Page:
The New Wichita Municipal Airport – A $10 Million Model Facility Built From Scratch in 3 1/2 Years
This article discusses the construction of the new Wichita Municipal Airport, which would later become Wichita Mid-Continent Airport. This article was written by Emory L. Cox, who was the Director on the Board of Park Commissioners in 1954. The article is a reprint of the original which appeared in the October 1954 issue of the Kansas Government Journal in Topeka, Kansas.
Changing the Airport Name From Wichita Mid-Continent Airport to Wichita Dwight D. Eisenhower National Airport
On October 8, 2013, a citizens group called Citizens for Eisenhower Airport presented a petition with 1,573 signatures to the Wichita City Council in favor of renaming the Wichita Airport to Wichita Dwight D. Eisenhower International Airport.
On November 5, 2013, the Wichita City Council discussed in detail the costs and reasons of the airport name change. The City Council moved to appoint a naming committee.
On March 4, 2014, the Wichita City Council voted 5-2 in favor of changing the name to Wichita Dwight D. Eisenhower National Airport and directed staff to begin implementation work including the development of documents for Federal recognition.
A resolution to change the name of the Wichita Mid-Continent Airport to the Wichita Dwight D. Eisenhower National airport was adopted on April 8, 2014. The Federal Aviation Administration officially changed the name on November 13, 2014.
On January 26, 2015, the airport officially began using the new name and unveiled the new airport logo.
The name, Wichita Dwight D. Eisenhower National Airport, pays tribute to Eisenhower’s rich history of encouraging and supporting military and civilian aviation and aerospace activities, which are the foundation of our community as the Air Capital of the World.
Eisenhower considered Kansas his home state. His library, museum, and boyhood home are all located in Abilene, Kansas – and we are proud that Wichita is home to the first and only airport in the United States named in honor of him.
In the early 1950s, when the Air Force made Wichita move its airport out of what is now McConnell Air Force Base, there was a lot of legal and political wrangling between the city and the federal government over how much funding the feds would provide to the city to build this airport. As the story goes, after years of lawsuits and appeals, a gentleman from Wichita named Earl Schaefer, who had a long and rich history in Wichita aviation circles jumped into the struggle behind the scenes. Mr. Schaefer was a West Point classmate of President Eisenhower, and the legend goes that he contacted the President about the problems the city was having. As a result, within 2 days of Eisenhower being sworn in as president on January 20, 1953, mysteriously the US Justice Department dropped its challenges to the city’s lawsuit, and the city received all of the funding it needed to complete the construction of this airport. So, if there ever was a strong connection between this airport, this city, and IKE, this was it!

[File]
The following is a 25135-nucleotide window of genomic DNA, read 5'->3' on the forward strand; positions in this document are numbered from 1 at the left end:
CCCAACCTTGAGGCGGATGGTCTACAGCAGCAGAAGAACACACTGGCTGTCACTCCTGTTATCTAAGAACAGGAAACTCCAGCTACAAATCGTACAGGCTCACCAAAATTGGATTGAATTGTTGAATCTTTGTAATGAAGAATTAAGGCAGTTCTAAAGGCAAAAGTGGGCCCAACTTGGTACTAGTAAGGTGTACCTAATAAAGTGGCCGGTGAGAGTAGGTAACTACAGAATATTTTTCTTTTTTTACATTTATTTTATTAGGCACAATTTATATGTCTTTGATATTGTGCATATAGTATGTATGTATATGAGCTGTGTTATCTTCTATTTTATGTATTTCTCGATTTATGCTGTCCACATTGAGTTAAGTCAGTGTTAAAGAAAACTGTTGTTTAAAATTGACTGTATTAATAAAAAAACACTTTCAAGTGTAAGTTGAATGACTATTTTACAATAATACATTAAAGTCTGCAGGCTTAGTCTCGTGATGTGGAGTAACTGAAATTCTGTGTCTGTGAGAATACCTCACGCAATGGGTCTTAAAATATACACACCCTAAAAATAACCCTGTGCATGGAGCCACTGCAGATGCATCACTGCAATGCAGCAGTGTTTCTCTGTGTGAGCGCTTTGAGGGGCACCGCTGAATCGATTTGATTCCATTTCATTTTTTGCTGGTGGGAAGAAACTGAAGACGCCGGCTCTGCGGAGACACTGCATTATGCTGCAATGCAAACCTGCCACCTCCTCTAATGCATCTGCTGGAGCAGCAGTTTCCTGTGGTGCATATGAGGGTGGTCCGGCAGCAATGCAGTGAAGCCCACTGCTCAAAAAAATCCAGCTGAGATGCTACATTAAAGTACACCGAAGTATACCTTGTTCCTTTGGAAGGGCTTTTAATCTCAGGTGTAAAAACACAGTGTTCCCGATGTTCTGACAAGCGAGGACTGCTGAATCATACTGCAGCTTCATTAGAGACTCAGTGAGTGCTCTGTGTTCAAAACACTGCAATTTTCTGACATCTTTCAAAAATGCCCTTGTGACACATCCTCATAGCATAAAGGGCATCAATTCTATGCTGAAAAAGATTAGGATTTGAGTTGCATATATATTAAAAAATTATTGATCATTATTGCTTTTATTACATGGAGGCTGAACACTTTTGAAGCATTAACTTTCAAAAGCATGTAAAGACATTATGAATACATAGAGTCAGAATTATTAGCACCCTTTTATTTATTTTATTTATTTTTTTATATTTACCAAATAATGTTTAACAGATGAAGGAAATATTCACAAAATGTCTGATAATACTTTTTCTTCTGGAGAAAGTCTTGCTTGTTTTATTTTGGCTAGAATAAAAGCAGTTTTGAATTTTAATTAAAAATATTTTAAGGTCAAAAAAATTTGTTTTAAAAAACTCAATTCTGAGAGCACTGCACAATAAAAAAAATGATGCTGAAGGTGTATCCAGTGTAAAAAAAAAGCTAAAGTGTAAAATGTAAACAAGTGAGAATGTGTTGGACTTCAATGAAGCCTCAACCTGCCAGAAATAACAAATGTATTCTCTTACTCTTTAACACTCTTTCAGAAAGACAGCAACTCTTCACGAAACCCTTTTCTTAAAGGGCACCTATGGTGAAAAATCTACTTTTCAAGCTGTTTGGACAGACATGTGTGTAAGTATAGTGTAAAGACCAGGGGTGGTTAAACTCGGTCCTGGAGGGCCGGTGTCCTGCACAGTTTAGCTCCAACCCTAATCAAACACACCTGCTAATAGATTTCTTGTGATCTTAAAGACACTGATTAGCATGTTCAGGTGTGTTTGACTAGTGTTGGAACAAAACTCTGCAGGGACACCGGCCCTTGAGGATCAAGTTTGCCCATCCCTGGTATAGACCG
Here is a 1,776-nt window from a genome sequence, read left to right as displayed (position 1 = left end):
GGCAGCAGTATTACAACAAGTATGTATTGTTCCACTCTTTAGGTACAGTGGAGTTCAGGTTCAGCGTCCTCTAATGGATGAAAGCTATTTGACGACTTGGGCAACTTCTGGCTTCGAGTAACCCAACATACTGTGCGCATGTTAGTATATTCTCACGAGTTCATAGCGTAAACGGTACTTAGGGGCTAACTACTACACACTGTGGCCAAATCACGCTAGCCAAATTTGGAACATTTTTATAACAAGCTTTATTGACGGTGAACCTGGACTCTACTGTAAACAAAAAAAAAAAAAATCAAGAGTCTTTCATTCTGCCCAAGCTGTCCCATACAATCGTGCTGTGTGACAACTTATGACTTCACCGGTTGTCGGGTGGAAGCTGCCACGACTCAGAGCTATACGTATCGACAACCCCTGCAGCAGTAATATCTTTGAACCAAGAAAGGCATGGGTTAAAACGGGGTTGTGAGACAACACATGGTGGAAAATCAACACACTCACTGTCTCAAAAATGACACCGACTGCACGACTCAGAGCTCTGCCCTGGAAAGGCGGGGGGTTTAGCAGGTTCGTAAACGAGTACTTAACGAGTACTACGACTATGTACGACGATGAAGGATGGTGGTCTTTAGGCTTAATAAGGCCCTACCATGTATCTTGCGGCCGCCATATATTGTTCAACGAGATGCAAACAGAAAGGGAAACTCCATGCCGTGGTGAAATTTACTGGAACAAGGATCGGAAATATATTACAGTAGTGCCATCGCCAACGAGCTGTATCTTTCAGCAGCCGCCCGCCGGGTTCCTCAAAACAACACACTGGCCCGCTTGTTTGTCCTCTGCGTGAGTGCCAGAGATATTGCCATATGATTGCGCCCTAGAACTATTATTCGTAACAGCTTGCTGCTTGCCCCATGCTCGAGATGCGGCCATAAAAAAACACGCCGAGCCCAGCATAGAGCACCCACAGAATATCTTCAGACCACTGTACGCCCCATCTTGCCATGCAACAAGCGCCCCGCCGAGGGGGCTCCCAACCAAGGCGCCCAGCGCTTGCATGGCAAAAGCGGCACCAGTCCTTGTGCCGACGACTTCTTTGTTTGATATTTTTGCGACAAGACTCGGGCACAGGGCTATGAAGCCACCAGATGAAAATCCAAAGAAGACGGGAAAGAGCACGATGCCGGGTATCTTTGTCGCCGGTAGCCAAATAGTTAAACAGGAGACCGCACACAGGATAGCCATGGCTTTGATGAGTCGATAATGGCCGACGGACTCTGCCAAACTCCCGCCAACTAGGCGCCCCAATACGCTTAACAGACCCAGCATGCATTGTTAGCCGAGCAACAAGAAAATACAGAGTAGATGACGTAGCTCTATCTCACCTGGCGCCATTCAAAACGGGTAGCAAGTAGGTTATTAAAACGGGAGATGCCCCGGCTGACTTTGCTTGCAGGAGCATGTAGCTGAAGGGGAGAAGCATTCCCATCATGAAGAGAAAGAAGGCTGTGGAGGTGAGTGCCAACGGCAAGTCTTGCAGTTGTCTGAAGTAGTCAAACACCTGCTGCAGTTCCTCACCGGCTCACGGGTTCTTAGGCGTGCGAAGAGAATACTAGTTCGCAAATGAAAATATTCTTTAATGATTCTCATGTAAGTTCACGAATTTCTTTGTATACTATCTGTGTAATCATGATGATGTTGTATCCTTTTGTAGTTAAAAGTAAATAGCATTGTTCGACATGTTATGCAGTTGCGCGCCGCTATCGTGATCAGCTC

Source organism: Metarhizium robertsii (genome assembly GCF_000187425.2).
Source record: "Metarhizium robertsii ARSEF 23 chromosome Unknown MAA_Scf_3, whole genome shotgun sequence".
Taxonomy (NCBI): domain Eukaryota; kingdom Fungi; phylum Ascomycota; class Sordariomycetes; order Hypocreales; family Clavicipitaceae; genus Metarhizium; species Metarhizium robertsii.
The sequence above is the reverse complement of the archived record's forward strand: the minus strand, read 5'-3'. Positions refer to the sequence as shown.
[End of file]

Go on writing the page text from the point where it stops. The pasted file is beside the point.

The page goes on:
The Airport Today
Wichita Dwight D. Eisenhower National Airport is a small hub air carrier and general aviation complex, providing accommodations for all aircraft, as well as the latest innovations in passenger convenience, safety and efficiency at Kansas’ largest airport. The practical annual airfield capacity is 500,000 operations. Current operations are 43 percent of capacity. The terminal building is comprised of 194,881 square feet. A $6 million renovation of the terminal was completed in 1989.
The Wichita Airport Authority is responsible for directing the management of Wichita Eisenhower National Airport and Colonel James Jabara Airport. In fall of 1999, there was a change in the governance of the airports. The previous semi-autonomous, nine-member administrative board was replaced with a 13-member advisory board. The Wichita City Council is now the Authority Board.
Wichita Eisenhower National Airport continues to be an integral part of the total economy of south-central Kansas. Tenants under contract with the Airport Authority, including the various agencies of the federal government – as well as the airlines – number over 70.
Revenues generated from the Airport are used to cover operating expenses, debt service and part of the capital improvements. Airport funds are not used for purposes other than airport-related expenditures. The majority of non-revenue-producing capital improvements on Eisenhower National Airport is financed from the Airport Improvement Program, administered by the Federal Aviation Administration. The current operating budget is just under $17 million, and the net revenue budget is $20 million.
The Authority has used double-barreled general obligation bond funding for capital improvements at the Eisenhower National and Jabara Airports since 1969, and has matched these funds with approximately $187.3 million of FAA Airport Improvement Program funds. This low cost method of financing has served the airports well. The Airport Improvements will be in keeping with a sound master plan of development for both airports and will be consistent with the FAA policies.
General aviation is served by specialized retailers, who provide aircraft-related accessories, service, rental, storage and flight training. Two general aviation manufacturers are located adjacent to the airport and maintain access agreements for the use of public facilities, as well as provide customer service at their respective locations. Three fixed-base operators (FBOs) provide a complete range of services, including aircraft repair, refurbishing, maintenance, sales, fueling and charters: Beechcraft, Yingling Aircraft and Wichita Airport Facilities. There are approximately 270 general aviation aircraft based at Wichita Eisenhower National.